TORONTO -- A 25-year-old woman is facing a number of charges after a cyclist was struck and killed in Markham in an apparent hit-and-run Monday morning.

Police say they received a call regarding a collision involving a cyclist at 8:22 a.m. in the area of Carlton Road and Old Ivy Lane, though officers say it's unclear when the incident actually took place.

When officers arrived on scene, they located a 50-year-old male cyclist suffering from life-threatening injuries. He was rushed to hospital where he later died, police said. The driver of the vehicle did not remain on the scene, according to police.

The victim has been identified by family and friends as Safet Tairoski.


York Regional Police’s Major Collision Investigation Unit said they obtained video surveillance of the suspect vehicle with damage following the incident. Police say that the suspect made a false police report regarding the collision on Tuesday.

“Investigators located the damaged vehicle at an auto repair shop in Markham. The suspect was placed under arrest and has been charged,” police said.

Alexandra Forrestall, 25, of Markham has been charged with failing to stop at a collision causing death, public mischief and obstruction. She is scheduled to appear at the Ontario Court of Justice on Oct. 1.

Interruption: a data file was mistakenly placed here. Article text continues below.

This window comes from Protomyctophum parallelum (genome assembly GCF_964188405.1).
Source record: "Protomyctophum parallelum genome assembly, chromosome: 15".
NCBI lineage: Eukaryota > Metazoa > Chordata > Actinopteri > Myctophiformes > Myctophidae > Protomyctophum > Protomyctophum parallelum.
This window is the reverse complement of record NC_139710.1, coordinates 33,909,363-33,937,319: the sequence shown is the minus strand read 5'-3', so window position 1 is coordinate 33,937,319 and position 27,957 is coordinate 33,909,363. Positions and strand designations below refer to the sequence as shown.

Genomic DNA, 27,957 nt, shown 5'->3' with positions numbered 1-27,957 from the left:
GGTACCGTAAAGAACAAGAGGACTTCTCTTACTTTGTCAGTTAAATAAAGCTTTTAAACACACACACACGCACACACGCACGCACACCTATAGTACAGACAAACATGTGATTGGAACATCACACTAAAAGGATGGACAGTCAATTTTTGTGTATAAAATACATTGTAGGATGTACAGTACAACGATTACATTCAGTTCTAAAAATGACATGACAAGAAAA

In a news release issued on Wednesday, York Regional Police Chief Jim MacSween thanked the public for their help in providing video evidence.

“I also want to recognize the efforts of our officers who have worked around the clock to make sure that the person responsible for this tragic death is brought before our courts,” MacSween said.

The investigation is ongoing and police are asking any witnesses, as well as anyone with video footage of the incident, to contact the Major Collision Investigation Unit by calling 1-866-876-5423, ext. 7704. Tips can also be left anonymously online through Crime Stoppers or at 1-800-222-TIPS.

Victim had recently purchased bike to get to work during COVID-19 pandemic

According to a friend of the family, Tairoski had just purchased a new bike and helmet to get to and from work during the COVID-19 pandemic.

Marc Anthony Lacroix said Tairoski had been riding to work every morning without incident and was a “very safe” cyclist.

“Every morning I’d come outside and I would say ‘hey Safet, how many kilometres today?” Lacroix said.

As Tairoski's next-door neighbour, Lacroix says he considered the father of three to be his “second dad” who gave everything to his family and friends.

"He gave everything to, not only his family, but everyone around him. Never once was mad, angry. Always worked as hard as he could."

"[He] never stopped. I’d see him at 6, 7 in the morning in the garden and coming in when it’s dark outside. He gave his all to his family. He’ll truly be missed," Lacroix added.